"Hurt people hurt people." I don't know where that quote originated, but isn't it the sad truth? It is an endless cycle that continues out of anger and unspoken needs. We throw around the word "forgiveness" as if that will solve everything, but it doesn't erase the pain. The more compassion I have for myself, the easier it is to let go of the anger. The pain is a different beast. You have to befriend the pain, acknowledge it, and keep it company for awhile. This I am learning...I can't starve it away, or drink it away. I can't check out anymore. No...I have to be present with the pain, and that kind of makes me mad, and so I return to the anger. I reach for compassion and forgiveness toward myself, again so that I can soften the anger, soften my heart, and it is a process of coming back again and again to loving myself. I'm a novice at this, so I make mistakes. I lashed out in anger at someone that I love because they couldn't love me in exactly the way that I wanted. I offered them my heart, which is soft, and easily bruised, and out of love and trying to protect me, they did the opposite of what they were trying to help me learn. Ralph Waldo Emerson said, "The love you withhold is the pain you carry." When someone withholds their love after you have tentatively offered yours, the pain is twofold. Withholding has only two goals that I can see; either to punish the other person, or to maintain the balance of power, and no matter what the situation or context of the relationship, neither one of those reasons is right in my mind, and never will be. For now, I'm babysitting my pain with tender care, hoping for resolution and understanding, with the heartbreaking knowledge that I may have to walk away from someone who was pivotal in helping me to change my life for the better. If that has to happen I will most possibly be the strongest bitch walking the face of the earth.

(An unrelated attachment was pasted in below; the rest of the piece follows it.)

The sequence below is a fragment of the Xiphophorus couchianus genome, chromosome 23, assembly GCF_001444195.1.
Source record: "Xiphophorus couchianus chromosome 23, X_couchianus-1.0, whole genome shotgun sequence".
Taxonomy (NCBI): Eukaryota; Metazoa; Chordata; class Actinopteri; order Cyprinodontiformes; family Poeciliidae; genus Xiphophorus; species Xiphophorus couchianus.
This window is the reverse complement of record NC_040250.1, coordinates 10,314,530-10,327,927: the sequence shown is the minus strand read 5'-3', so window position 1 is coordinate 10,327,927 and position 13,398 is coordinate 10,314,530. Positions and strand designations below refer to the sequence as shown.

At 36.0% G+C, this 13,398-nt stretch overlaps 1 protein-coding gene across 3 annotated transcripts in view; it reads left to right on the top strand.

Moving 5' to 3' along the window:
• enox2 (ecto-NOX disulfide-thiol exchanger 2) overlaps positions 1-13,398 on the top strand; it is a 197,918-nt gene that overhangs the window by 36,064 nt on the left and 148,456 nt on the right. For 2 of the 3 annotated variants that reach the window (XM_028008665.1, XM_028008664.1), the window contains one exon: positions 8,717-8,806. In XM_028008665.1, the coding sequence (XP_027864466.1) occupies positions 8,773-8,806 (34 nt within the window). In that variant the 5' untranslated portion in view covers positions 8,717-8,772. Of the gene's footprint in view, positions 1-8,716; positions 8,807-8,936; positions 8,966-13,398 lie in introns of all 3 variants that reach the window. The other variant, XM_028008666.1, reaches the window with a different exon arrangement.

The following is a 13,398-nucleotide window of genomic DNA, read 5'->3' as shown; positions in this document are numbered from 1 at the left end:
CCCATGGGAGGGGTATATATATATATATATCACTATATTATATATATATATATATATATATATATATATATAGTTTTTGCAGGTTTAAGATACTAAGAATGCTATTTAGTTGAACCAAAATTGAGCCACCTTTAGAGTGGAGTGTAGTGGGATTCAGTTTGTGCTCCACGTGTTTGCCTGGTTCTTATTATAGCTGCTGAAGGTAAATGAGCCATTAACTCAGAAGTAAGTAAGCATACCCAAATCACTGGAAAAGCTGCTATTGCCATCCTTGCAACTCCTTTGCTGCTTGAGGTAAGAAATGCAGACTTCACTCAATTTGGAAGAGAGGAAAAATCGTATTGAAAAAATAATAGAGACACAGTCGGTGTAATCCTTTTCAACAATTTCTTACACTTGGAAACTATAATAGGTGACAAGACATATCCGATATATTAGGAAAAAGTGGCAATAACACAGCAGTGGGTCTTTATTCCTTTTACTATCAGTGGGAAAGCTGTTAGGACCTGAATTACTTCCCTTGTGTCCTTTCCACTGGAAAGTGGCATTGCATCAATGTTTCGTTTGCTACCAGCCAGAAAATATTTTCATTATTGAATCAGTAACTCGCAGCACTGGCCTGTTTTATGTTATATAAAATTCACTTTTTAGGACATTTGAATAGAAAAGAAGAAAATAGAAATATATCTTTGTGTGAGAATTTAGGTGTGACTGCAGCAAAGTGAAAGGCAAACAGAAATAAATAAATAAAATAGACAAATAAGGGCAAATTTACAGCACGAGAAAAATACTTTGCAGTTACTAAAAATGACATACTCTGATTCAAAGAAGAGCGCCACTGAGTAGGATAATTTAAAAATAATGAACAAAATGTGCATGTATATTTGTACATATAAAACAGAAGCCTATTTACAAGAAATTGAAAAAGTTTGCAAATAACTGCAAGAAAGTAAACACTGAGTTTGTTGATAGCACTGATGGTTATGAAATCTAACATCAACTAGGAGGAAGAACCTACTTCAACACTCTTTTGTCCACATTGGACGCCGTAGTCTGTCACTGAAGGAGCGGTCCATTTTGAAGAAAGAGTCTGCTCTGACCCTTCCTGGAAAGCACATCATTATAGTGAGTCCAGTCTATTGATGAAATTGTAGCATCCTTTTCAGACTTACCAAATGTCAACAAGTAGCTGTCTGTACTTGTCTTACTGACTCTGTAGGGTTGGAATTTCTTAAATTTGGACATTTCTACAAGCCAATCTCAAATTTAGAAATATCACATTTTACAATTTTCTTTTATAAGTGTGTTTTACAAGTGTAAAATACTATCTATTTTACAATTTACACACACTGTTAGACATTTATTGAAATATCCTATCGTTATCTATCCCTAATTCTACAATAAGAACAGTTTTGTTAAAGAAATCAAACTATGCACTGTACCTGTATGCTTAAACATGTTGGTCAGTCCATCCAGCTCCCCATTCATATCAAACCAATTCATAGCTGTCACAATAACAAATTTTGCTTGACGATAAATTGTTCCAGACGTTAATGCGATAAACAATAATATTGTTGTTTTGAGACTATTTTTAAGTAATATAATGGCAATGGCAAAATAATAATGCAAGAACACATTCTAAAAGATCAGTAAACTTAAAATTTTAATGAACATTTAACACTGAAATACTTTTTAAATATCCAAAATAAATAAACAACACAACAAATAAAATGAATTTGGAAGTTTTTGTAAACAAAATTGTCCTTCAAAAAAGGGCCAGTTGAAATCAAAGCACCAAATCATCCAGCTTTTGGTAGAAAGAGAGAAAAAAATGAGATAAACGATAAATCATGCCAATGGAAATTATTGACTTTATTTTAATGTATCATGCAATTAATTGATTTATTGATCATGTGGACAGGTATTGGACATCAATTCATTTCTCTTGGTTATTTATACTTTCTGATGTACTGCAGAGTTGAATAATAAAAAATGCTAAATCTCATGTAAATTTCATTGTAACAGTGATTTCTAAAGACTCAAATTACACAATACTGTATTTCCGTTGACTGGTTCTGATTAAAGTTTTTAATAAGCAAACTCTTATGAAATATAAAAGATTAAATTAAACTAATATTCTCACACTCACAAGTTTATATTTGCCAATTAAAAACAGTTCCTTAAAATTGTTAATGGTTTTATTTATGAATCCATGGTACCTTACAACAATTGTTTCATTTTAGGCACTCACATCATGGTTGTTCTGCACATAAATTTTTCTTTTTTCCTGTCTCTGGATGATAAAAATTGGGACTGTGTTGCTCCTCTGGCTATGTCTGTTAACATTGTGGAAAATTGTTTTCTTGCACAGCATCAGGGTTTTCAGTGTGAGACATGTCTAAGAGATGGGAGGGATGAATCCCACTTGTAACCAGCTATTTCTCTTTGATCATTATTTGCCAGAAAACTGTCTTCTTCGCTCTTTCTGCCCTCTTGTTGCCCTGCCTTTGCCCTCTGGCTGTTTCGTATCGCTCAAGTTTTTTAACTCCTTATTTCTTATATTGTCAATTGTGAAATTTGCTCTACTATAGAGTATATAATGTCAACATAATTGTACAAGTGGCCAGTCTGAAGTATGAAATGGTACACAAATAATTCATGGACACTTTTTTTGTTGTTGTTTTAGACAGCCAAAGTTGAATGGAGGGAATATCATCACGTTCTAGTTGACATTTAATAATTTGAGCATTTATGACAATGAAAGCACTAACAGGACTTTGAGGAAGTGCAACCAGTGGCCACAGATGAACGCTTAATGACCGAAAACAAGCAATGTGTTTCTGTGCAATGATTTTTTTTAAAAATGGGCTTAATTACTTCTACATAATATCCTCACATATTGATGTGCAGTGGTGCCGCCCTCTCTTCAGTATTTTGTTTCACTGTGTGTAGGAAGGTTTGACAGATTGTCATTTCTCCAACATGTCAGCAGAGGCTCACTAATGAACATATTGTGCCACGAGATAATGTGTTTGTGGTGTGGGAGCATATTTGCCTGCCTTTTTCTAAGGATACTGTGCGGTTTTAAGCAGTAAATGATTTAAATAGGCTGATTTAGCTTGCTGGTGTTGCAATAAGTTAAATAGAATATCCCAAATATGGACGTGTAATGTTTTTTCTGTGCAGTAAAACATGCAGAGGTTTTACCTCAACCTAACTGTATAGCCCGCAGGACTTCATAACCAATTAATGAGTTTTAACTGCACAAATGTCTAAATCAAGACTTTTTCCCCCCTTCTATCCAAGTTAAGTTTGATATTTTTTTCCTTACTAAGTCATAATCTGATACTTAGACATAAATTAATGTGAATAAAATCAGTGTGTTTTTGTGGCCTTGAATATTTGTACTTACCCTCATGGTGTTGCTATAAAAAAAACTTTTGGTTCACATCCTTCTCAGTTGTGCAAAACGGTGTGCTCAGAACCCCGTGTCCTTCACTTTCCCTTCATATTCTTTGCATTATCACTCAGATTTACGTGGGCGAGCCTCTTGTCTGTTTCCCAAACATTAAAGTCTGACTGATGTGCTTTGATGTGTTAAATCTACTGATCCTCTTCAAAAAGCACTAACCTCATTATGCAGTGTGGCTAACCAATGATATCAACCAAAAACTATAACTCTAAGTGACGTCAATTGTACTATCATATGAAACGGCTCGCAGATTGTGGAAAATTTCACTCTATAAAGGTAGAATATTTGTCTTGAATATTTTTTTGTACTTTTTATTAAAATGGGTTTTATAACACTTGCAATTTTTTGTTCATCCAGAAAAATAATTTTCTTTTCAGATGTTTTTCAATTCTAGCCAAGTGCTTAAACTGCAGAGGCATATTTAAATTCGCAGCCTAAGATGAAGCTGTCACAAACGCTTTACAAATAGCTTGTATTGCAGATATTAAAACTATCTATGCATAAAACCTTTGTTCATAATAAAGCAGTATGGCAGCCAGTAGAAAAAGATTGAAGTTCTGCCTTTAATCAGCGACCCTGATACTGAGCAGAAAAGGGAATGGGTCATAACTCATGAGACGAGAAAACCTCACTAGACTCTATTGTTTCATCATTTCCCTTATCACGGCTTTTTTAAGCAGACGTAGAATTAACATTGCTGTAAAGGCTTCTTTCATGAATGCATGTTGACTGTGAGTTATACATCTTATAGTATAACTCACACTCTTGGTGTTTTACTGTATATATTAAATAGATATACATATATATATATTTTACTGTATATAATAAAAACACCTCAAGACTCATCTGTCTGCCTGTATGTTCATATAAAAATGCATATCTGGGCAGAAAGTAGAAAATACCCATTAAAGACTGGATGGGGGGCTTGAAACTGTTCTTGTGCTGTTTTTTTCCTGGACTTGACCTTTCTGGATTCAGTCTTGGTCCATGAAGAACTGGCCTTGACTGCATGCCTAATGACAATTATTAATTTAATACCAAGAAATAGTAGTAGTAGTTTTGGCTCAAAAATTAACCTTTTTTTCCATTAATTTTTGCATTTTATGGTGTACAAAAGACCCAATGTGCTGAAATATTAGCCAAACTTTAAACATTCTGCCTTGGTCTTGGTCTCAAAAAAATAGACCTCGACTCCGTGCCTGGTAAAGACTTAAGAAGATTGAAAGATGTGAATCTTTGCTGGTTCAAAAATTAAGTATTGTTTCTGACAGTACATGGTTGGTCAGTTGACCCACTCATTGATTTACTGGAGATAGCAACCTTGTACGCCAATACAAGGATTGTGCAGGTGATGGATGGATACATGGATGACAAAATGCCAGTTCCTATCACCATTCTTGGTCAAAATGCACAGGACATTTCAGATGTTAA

"Sometimes you search so hard for words. You look for a way to interpret the language of this heart and the unspoken bond you feel. But in the end you are left with nothing but silence. And deep down you hope it's understood."